Neo-Nazi clues to 'baffling' suicides

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They left behind a tantalising trail of notes with inscriptions in German, pronouncements about "hell eternal" and reminders to "check the guns".

On a seven-week odyssey, which took them from leafy Hampshire to the United States and the arid plains of Arizona, Stephen Bateman, 22, Ruth Fleming, 22, and Jane Greenhow, 23, periodically discarded possessions - including SS caps and neo-Nazi literature - as if on a military mission.

Yesterday the families of Mr Bateman and his lover Ms Fleming were "baffled" as to why the couple, heads shaved and wearing black combat fatigues, would turn up at an Arizona shooting range last Wednesday, put guns in their mouths, nod a countdown and then pull the triggers.

Confused also over why Ms Greenhow, Ms Fleming's best friend and Mr Bateman's ex girlfriend, would just hours later shoot herself in a fume-filled car miles away in California.

The answer to the bizarre triple suicide may lie in a note taken from Ms Greenhow's car which is now in the possession of the Shasta County Coroner's office in California.

Hopefully, it is more revealing than the torn health card found in her friends' motel room in Mesa, Arizona, headquarters of Aryan Nation, a right-wing racial supremacist group. The card carried the words "hell eternal" and was signed "Obergruppenfuhrer Stasspolizei".

Ms Greenhow may have been part of the suicide pact or may have killed herself after learning from a car-hire firm that her friends were dead.

The three had met in Leicester. Mr Bateman was a loner: clever, but directionless and described by his mother as "troubled". The women, whowere inseparable, both received first-class honours degrees in physics and astrophysics from Leicester University. They all shared a house, but Ms Greenhow apparently moved into a cottage of her own after Mr Bateman and Ms Fleming became romantically involved.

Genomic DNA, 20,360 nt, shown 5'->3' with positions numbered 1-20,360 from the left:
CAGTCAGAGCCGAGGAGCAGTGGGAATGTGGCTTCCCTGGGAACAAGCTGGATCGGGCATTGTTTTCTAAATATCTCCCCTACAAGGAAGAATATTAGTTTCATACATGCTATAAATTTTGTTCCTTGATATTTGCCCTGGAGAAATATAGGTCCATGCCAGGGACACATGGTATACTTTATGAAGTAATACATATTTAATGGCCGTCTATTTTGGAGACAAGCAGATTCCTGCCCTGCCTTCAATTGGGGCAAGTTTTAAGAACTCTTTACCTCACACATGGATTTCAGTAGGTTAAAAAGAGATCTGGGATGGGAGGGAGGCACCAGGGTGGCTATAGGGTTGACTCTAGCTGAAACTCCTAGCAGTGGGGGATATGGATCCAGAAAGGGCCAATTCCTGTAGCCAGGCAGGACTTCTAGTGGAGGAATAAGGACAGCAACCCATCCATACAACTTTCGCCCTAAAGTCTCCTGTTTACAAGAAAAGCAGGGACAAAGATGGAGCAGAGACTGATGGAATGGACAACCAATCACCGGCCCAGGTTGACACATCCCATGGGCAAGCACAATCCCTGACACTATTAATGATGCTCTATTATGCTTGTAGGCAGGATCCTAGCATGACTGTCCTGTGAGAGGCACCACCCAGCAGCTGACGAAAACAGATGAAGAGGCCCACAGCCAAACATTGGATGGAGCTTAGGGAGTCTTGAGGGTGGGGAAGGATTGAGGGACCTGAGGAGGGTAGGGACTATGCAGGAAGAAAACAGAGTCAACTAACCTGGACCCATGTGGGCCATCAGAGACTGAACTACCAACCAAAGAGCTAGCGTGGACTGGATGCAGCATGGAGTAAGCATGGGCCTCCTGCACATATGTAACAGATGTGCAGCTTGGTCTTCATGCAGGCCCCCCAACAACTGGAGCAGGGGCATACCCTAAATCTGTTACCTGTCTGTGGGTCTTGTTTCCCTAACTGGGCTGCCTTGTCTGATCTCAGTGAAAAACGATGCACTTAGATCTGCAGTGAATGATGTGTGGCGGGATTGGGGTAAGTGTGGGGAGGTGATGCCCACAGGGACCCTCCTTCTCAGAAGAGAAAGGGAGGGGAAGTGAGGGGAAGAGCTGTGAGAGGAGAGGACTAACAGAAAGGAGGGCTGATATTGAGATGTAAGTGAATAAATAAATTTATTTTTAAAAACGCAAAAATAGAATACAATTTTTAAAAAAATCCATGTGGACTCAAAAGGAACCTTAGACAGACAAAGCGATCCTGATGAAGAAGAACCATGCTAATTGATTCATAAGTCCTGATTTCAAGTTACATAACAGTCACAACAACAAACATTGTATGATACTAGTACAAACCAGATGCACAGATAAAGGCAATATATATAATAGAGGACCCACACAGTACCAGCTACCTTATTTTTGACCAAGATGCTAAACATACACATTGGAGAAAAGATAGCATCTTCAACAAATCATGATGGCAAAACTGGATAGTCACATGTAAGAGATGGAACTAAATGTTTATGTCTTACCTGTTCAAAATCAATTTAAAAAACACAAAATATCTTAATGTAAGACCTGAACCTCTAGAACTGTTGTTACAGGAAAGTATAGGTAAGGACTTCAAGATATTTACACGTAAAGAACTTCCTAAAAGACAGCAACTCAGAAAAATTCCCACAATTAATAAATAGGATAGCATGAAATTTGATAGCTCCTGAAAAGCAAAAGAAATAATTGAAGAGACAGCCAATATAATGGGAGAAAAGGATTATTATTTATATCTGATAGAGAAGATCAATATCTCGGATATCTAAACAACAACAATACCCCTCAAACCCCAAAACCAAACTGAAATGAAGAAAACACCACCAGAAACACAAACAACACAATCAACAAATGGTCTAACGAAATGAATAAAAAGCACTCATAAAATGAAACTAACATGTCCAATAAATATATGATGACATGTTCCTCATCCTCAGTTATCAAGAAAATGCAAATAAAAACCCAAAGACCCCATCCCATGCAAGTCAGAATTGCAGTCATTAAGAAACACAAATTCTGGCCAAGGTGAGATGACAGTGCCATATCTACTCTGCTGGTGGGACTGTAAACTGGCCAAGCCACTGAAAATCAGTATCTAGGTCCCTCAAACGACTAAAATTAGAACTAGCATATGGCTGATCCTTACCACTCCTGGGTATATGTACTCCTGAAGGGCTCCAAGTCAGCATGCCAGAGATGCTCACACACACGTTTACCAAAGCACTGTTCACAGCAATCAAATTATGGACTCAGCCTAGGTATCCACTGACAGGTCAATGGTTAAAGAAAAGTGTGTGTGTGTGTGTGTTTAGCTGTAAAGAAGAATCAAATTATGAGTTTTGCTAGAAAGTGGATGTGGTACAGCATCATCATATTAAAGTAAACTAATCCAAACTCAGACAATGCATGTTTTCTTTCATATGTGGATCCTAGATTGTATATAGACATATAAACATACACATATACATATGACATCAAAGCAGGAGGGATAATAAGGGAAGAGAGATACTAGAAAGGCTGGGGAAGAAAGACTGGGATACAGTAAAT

Mr Bateman and Ms Fleming at least are believed to have been neo-Nazis. The tenants who took over their Andover home in January were shocked to meet Mr Bateman wearing an SS cap and full uniform.

The woman with him wore a similar uniform and the couple left behind an SS cap, Gestapo trousers and toy German tanks.

They stayed at a Salvation Army hotel in central London, before flying to the United States. Staff contacted police after finding check lists and fire arms magazines. Ms Greenhow is thought to have followed the couple a few weeks later.

Yesterday Jane Greenhow's father Tom, a Ministry of Defence executive in Harrogate, said the trio had been reported missing and that his daughter contacted her family hours before she died.

Sounding panicky on the answering machine tape, she said: "I don't know what to say . . . I was too scared to ring before." Ms Greenhow left a number, but by the time the family got the message she was dead.

Her "devastated" father said yesterday that he had met Mr Bateman, who had deferred entry to a peace studies course at Bradford University. "He was a shy lad and we had no reason to believe they did not have a healthy relationship," Mr Greenhow said. "He did wear black combat gear, but we took it to be a hobby."